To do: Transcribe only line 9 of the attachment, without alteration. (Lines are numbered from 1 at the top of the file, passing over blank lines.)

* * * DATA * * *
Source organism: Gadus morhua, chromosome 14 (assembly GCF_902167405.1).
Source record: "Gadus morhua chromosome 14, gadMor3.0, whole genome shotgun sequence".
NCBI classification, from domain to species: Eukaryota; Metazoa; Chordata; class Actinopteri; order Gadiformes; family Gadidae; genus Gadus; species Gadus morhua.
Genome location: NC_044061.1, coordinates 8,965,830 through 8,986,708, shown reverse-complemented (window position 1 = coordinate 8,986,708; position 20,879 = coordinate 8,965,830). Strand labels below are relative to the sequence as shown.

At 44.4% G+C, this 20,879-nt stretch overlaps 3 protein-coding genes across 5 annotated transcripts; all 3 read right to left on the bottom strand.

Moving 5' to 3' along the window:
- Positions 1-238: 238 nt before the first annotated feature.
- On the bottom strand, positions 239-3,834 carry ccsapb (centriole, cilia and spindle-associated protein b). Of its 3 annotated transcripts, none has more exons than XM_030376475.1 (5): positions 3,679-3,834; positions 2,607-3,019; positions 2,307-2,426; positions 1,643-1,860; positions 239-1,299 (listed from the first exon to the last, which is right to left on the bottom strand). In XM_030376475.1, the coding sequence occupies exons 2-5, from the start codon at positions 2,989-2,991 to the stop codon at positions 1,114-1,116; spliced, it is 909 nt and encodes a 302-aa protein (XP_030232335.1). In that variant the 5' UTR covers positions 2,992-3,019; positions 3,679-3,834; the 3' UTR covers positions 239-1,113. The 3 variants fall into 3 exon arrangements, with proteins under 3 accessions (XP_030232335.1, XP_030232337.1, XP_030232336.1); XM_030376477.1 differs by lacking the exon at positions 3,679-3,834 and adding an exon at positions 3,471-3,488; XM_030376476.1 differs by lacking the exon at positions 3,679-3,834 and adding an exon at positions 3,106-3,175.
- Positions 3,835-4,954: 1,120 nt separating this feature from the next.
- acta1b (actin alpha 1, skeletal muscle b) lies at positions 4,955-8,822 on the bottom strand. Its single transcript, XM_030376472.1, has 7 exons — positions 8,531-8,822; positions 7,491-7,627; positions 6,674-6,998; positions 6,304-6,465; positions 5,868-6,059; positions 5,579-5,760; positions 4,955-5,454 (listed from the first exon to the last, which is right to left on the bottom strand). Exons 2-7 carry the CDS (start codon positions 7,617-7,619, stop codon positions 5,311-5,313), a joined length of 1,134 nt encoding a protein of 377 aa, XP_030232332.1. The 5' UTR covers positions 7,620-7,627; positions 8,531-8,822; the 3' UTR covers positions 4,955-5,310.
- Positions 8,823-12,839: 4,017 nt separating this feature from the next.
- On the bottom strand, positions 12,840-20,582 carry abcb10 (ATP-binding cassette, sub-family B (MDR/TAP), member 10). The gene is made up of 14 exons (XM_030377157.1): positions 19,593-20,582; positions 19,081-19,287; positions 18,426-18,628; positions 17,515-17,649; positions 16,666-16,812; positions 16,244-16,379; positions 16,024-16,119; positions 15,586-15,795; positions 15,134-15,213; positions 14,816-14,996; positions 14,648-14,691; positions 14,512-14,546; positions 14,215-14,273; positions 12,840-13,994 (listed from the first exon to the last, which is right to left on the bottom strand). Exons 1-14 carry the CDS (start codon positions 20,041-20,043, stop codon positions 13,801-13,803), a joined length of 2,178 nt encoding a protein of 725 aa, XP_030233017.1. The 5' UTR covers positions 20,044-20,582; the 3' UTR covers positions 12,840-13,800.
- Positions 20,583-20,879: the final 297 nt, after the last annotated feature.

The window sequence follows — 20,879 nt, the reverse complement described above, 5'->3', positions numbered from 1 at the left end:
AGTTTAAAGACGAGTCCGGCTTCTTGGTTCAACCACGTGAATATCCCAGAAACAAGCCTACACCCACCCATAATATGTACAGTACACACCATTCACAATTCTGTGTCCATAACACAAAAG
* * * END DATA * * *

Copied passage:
- Positions 3,835-4,954: 1,120 nt separating this feature from the next.